I wouldn't trust my pups to anyone else. My puppy likes to go there just to visit. Great, caring team of vets!
I've been taking my animals here for years and up until a few years ago, they used to be a fantastic hospital. I've noticed since they've gone corporate that customer service has declined and its next to impossible to get anyone you need on the phone. Plus they won't take any emergencies without an appointment. I used to really love taking my animals here until the last week. I brought one of my cats in to get neutured and our 'nurse' was a young lady named Tylar. My cat loves going to the vet and is not sketchy about people at all, but Tylar was so rough with my cat that he was shaking. She was also very rude to me and if I didn't like the Dr. Talbot, I would've taken my cat elsewhere. I also witnessed her slam a drawer into another employee's leg without apologizing and made our experience very poor. This girl makes me wander what kind of people they are hiring to care for our pets and I will not be back here.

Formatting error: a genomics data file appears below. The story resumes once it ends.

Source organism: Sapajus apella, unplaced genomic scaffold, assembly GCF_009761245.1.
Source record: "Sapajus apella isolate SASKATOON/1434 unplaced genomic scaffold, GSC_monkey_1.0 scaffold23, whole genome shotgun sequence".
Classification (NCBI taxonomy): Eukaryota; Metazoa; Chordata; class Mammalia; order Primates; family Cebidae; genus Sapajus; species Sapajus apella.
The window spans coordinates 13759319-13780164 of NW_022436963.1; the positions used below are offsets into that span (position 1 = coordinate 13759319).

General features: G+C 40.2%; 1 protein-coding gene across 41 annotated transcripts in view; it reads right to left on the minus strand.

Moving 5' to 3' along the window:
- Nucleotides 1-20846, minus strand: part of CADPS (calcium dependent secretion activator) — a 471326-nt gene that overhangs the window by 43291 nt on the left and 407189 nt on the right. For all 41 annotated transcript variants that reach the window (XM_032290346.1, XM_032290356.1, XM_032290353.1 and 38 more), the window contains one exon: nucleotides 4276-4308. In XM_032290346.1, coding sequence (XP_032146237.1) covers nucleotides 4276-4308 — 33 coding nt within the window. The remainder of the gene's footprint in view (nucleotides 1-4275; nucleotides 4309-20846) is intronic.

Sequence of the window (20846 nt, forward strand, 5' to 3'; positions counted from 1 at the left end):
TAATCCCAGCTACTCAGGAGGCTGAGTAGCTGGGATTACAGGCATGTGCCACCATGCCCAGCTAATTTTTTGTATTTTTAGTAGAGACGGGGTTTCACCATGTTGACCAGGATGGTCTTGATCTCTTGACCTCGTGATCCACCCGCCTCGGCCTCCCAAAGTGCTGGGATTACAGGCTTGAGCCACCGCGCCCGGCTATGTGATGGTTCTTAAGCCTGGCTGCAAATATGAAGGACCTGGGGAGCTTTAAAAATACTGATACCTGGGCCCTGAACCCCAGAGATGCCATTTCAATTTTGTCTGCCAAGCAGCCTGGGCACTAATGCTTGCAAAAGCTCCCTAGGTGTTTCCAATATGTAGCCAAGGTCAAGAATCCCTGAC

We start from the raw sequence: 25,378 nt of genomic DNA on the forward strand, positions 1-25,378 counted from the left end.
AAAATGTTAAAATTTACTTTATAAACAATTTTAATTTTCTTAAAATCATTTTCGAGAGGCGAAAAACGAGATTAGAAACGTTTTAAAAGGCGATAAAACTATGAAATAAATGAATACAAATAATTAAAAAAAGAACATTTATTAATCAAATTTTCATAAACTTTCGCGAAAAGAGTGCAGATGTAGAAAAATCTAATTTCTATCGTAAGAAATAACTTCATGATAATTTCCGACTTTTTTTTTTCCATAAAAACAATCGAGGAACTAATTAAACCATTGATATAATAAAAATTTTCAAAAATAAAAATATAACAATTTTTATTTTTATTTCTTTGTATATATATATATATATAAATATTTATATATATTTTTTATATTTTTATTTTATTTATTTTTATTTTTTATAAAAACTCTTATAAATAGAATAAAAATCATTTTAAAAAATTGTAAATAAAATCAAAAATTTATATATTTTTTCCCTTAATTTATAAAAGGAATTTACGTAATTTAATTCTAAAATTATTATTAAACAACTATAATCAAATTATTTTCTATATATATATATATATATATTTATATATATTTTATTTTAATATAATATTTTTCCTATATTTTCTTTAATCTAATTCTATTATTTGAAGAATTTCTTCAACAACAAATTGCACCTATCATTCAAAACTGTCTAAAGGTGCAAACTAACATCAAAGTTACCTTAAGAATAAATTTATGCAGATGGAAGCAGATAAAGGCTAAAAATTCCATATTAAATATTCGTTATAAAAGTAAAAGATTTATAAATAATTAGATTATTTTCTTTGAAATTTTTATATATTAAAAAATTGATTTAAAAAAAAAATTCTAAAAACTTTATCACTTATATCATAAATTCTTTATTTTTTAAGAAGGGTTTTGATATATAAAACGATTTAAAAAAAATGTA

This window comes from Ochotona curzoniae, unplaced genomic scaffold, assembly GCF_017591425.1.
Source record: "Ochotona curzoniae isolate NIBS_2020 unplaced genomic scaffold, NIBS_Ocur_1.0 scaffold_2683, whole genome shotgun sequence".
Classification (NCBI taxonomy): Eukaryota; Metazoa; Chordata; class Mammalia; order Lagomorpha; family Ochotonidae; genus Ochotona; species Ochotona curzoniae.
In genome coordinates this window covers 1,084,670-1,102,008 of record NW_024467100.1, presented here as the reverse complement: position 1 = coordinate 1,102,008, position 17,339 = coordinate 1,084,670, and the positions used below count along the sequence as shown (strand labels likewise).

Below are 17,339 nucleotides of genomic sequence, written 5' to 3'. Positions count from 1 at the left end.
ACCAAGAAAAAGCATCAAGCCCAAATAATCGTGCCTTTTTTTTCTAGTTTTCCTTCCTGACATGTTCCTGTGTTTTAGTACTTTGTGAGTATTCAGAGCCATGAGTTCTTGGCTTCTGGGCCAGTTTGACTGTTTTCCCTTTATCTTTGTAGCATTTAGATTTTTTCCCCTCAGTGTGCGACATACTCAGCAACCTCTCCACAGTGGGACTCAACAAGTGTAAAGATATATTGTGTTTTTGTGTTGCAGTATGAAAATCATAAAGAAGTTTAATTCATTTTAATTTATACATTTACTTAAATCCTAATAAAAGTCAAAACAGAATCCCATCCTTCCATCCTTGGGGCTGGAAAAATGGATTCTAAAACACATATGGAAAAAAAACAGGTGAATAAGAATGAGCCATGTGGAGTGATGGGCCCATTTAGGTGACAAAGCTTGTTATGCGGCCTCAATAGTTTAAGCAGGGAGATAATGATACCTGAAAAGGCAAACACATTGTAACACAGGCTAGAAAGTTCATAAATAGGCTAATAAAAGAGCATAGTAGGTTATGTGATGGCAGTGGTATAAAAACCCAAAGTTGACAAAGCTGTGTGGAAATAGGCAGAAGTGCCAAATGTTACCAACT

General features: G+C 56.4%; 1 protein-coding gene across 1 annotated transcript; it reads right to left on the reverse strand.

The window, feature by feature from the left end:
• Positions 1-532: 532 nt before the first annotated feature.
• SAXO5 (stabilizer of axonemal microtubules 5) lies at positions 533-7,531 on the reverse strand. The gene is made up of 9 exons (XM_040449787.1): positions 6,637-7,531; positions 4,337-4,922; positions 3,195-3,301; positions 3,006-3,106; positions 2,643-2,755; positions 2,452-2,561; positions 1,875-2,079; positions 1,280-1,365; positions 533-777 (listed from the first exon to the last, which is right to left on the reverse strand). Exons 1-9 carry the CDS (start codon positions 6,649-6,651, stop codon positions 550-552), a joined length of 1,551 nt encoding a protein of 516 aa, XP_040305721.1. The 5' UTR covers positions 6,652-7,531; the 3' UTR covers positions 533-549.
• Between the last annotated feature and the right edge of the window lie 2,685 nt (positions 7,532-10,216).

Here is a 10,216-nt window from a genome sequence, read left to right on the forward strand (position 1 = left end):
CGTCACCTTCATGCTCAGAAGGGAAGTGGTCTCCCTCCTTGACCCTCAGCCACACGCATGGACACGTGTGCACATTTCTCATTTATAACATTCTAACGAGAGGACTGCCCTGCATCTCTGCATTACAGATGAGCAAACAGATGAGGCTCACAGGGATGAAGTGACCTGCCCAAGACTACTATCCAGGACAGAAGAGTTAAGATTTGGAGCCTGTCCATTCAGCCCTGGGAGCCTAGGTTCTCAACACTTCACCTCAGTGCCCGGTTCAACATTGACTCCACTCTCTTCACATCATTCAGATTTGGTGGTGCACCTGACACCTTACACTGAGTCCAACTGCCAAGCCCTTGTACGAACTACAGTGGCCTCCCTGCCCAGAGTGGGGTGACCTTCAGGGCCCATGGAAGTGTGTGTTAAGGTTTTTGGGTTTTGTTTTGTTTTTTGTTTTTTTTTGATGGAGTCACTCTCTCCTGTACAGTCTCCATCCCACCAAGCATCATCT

At one time (when Dr. Erika was here) I had only glowing compliments for this hospital. They still have a good staff; it's just that they've taken on too many patients, I suppose. Our dog has diabetes and Cushings and needs monthly expensive tests. We are very careful to watch for any exacerbated symptoms, and when we feel we do, we try to schedule the appropriate tests. So when they tell me their doctors are available, but booked solid for three days, it's not just frustrating, it's very stressful! Frankly, the only reason we don't make a change at this point is because they are the only vet that is open seven days, and with all of Bo's medical issues, we need that window. What a difference one person makes!
Choosing the right vet for your pet can be tough. After all, your furry friend can't tell you how he or she feels about the doctor. Even though you're not the one treated by the vet, whoever your animal sees is obviously your decision. Since many veterinary diseases and injuries can turn into emergencies very quickly, it's important to have a go-to vet. This way, you can ensure you'll know whom to see when your animal needs care.